Let's look at what this module will actually do. Right after the rst signal goes low, counter.q will be 0. That means that counter.d will be 1, since our combinational block assigns it counter.q plus 1.

At the next positive edge of clk, counter.q will be assigned the value of counter.d, or 1. Once counter.q is 1, counter.d must be 2. You should be able to see what will continue to happen. Each clock cycle counter.q will increase by 1. But what happens when counter.q is 25b1111111111111111111111111 (the max value)?

Since we are adding a 1 bit number to a 25 bit number, the result can be up to 26 bits, but since we are storing it into a 25 bit dff we lose the last bit. That means that when counter.q is the max value, counter.d is 0 and the process starts all over again.

Our counter will continuously count from 0 to 33554431 (2^25 - 1).

How do we make an LED blink from this counter? It's simple once you realize that for half the time the most significant bit is 1 and the other half of the time it's 0. This is because if counter.q is less than 16777216 (2^24), then the 24th but must be 0 and when it is equal or greater, the MSB must be 1. That means we can just connect the LED to the most significant bit of our counter. If you need to convince yourself this is true try writing out the binary values from 0-7 and look at how the MSB (most significant bit) changes.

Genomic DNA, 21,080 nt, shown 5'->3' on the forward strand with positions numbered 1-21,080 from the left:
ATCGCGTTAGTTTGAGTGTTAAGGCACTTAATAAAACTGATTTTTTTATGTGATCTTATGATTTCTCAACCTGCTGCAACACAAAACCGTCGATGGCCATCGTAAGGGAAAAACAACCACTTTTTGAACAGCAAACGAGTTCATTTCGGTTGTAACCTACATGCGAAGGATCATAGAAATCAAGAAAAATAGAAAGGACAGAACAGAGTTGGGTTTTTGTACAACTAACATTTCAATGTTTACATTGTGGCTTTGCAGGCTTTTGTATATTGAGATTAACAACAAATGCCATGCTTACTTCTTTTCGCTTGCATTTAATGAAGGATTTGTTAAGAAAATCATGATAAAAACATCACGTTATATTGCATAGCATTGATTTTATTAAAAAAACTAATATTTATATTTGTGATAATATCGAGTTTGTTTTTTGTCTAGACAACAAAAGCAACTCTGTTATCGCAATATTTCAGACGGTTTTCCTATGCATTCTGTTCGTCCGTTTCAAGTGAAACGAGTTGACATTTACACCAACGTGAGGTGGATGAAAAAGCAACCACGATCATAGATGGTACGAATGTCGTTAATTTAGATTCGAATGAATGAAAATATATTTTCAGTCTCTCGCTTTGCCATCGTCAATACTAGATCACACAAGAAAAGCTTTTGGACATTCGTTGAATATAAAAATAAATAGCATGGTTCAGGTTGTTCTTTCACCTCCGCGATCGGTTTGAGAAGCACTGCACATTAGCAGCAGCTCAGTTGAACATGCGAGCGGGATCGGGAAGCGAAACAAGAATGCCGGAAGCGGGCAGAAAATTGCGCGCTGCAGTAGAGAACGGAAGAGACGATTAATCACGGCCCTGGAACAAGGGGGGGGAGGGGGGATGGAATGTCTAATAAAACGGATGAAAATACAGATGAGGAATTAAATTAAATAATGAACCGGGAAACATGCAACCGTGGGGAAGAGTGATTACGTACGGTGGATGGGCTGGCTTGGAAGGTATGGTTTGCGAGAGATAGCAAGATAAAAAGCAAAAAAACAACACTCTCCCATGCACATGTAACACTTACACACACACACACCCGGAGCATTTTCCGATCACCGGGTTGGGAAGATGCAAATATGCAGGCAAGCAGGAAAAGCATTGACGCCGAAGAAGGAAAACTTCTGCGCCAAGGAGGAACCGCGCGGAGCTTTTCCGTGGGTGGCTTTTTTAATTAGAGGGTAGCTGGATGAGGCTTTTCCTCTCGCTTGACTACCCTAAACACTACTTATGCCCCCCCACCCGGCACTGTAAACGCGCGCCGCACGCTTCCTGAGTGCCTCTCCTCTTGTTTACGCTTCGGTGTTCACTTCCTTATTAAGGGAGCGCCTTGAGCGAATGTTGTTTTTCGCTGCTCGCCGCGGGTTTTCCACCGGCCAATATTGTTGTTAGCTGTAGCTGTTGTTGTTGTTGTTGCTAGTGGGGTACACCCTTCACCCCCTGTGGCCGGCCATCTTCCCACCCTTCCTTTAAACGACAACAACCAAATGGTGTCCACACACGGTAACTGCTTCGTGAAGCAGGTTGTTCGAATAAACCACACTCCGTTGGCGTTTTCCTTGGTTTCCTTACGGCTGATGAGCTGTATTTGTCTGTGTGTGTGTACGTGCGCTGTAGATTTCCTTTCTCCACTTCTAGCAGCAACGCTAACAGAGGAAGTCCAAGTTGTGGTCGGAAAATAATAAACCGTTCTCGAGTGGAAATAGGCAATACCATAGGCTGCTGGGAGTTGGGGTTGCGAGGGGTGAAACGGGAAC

How fast will the LED blink though? We know that the clock frequency is 50MHz, or 50,000,000 clock cycles per second. Since our counter takes 2^25 cycles to overflow we can calculate the blinker time, 2^25 / 50,000,000 or about 0.67 seconds. The LED will turn on and off every 0.67 seconds. If you wanted to make that time longer, you can just make the counter 26 bits long and the time will double to 1.34 seconds. If you wanted to make it blink faster you can make the counter shorter.

Module connections

In Lucid, there are three ways to specify an input into a module, dff, or fsm (from now on I'll just call them all modules). The first way is how we did it in this example.

dff counter[25](.clk(clk), .rst(rst));

Here we specify the connections in a set of parentheses directly after the name. These connections are only applied to this single module. However, we can use the next method to make the same connections to many modules.

.clk(clk), .rst(rst) {
  dff counter1[12];
  dff counter2[7];
  dff counter3[8];